I’ve hit up a few wargaming conventions, board game conventions and comics conventions over the years. When I first started going, they were furtive affairs, promoted under plain covers, if at all. It was all word of mouth and there could, literally, be a wargames convention going on in the house next door without you ever knowing about it if you didn’t hang with the right crowd.
These days, you could almost not go a weekend without having a convention to go to if you were prepared to put the miles in. If you were OK crossing international boards then I’m pretty sure you really could go to a convention a week. Sometimes two. And, as a result, competition is fierce, promotion is relentless, and attendance is going up. Whether attendance is growing because tabletop gaming is going mainstream, or whether it’s going mainstream because conventions are being more up front about their existence is hard to say, and it’s not this article’s place to decide either way.
Rather, I am here with a reassuring pat on the shoulder and some friendly advice on how to get the most out of any convention when you have anxiety, claustrophobia, agoraphobia, depression, OCD or some other condition or affliction that makes the idea of attending these events such a dichotomy.
On the one hand: GAMES! Fellow geeks! Cool swag! GAMES! Cosplay! GAMES!
On the other hand: strange smells, people I don’t know, impossible decisions, weird light, stranger smells, being jostled, being ripped off, being judged…
Believe me, I have been there my friends. I’ve been through the hell. I have made the mistakes. I have made good decisions and bad decisions and I have learned that there is a right way to do conventions.
The advice that follows is aimed at those who, like me, struggle at events like these. But even if you don’t, you might find that it will help you minimize the stressors and maximize the fun, and that’s good news for everyone!
- Plan an overnight stay and book well in advance.
When I recently dashed up to the UK Games Expo, I literally didn’t know I was definitely attending until a couple of days before I went. If you are going to any convention that involves public transport outside your hometown, or a drive of more than about half an hour, you can and should book a hotel room. And if the event is more than one day, this advice goes double.
If cost is an issue, the further ahead you book, the less you are likely to have to pay, and most good venues are within a gentle walk of a Premier Inn or Travelodge. If the event isn’t near a budget hotel, or funds are really tight, check out Airbnb. I found a really lovely room to stay in for PAW2019 in Plymouth, a five-minute drive from the venue as less than £30/night and it was money well spent.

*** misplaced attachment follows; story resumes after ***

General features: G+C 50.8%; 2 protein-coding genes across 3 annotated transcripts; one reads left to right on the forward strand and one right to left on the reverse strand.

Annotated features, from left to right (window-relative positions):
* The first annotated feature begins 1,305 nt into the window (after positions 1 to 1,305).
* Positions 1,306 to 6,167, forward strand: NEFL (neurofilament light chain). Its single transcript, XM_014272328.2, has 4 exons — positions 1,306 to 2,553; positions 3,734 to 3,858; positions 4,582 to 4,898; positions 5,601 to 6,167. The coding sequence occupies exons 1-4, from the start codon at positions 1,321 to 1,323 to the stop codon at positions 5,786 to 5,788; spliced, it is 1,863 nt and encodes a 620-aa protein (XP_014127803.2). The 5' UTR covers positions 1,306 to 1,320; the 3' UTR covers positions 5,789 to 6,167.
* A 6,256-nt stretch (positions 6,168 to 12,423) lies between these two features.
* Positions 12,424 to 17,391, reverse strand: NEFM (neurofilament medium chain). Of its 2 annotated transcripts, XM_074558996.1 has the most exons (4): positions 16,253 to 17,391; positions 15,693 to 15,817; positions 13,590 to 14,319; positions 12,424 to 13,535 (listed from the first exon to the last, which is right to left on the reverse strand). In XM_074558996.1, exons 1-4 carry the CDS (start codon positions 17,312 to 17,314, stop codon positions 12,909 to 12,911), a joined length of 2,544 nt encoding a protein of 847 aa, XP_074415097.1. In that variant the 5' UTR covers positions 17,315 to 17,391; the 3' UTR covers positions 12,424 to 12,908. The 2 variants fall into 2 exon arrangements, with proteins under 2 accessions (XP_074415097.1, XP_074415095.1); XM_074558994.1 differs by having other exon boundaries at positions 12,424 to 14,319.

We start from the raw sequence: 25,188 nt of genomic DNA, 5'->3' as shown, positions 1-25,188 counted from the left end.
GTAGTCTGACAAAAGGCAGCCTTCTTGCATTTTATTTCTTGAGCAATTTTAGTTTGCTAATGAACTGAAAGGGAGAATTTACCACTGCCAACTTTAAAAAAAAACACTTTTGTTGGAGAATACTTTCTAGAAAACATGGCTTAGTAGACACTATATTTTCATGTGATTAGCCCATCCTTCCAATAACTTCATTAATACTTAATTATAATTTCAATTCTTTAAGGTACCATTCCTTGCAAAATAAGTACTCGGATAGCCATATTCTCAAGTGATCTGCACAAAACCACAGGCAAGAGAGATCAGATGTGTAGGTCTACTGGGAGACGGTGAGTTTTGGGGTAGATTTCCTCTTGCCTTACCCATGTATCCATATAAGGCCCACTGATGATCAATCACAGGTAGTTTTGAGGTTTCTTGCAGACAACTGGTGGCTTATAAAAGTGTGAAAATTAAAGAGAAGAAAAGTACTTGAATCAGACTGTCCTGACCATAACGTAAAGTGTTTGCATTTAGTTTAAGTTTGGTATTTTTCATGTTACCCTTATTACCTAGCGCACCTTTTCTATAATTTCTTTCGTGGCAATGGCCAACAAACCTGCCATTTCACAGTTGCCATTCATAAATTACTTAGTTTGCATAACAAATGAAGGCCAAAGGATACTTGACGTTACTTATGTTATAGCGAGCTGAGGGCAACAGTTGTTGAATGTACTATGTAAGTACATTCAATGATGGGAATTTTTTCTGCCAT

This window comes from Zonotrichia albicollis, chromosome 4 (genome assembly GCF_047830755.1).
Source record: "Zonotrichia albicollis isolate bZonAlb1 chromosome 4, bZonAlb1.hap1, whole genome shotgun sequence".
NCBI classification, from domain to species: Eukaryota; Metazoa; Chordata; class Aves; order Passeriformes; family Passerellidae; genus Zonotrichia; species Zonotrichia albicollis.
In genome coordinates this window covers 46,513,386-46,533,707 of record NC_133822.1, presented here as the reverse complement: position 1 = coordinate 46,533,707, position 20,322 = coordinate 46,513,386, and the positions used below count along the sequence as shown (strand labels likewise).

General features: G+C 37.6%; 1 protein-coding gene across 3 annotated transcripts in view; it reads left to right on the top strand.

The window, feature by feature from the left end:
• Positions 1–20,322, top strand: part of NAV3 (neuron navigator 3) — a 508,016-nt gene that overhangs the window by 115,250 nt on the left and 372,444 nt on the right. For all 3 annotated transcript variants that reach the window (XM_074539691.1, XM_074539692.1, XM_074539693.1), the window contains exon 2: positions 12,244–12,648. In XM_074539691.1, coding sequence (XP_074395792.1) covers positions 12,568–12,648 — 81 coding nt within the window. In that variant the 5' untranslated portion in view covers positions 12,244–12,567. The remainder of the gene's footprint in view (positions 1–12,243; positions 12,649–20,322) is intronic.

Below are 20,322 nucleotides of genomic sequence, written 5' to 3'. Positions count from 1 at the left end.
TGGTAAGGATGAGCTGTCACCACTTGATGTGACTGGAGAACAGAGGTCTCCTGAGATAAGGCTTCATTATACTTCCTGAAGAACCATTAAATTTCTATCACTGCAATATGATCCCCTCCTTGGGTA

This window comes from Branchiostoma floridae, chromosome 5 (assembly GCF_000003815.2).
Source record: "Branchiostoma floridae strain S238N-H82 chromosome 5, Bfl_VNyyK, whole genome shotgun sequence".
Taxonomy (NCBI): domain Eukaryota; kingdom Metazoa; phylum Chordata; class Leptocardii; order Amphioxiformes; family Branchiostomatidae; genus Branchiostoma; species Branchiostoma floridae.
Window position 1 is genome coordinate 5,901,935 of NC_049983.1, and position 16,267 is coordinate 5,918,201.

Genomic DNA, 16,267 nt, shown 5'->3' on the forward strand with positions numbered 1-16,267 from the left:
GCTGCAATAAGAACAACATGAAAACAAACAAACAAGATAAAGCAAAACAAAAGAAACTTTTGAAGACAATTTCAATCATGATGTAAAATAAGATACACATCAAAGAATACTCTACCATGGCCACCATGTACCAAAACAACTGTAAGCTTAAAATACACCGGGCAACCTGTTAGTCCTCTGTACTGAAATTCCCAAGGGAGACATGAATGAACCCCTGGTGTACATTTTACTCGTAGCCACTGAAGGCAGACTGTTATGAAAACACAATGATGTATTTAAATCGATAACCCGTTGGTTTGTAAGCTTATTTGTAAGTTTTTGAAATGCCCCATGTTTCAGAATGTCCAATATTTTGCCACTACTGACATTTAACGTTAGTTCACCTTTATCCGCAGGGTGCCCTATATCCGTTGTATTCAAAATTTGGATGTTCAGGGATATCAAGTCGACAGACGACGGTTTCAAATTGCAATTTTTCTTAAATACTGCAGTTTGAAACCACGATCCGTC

This also serves to filter out events if you’re struggling to decide about going to an event or not. If you can’t find a room at a price you can afford, don’t go to that event and move on to the next one.
Unless you are a 100% extrovert, avoid friendly offers from fellow geeks unless (a) they really mean a spare room, not a sofa; and (b) you really know them and their families really well. If any level of awkwardness causes you stress, you will suffer more stress from such offers than you will save in getting a good night’s sleep. Which you won’t.
- Have a schedule.
Whether you’re there for just one day or for a whole weekend, make a plan – the more detailed, the better. You can always change it if something comes up. At this year’s UKGE, with no plan and no schedule except one vague plan to meet up with some people I slightly knew, the day was spent in idle wandering that just left me feeling aimless, confused and pointless. The sense that everyone around you is engaged in purposeful activity will leave you disconnected and unfulfilled. There will be masses going on at any convention you care to name, and if you plan well in advance, you’ll have access to events and seminars as they are posted and be the first to be able to book your place to see them. Even if it’s a smaller, local event, take a good look at the demo and participation games that are advertised and work out which ones you really want to try out.
If an event or activity turns out to be underwhelming, make your excuses and get out of there. If you’re not having fun, you’re wasting a space that could be filled by someone it would suit better. The exception to this is RPGs. Game masters put in a lot of time to prep these, so you should make every effort to see them to the end. All the same, if something isn’t working for you, ask to take the GM aside for a minute and say so. Either he or she can change things, or they can arrange an easy out for you by killing off or otherwise easing your character out of the story.
- Set a budget. Go large.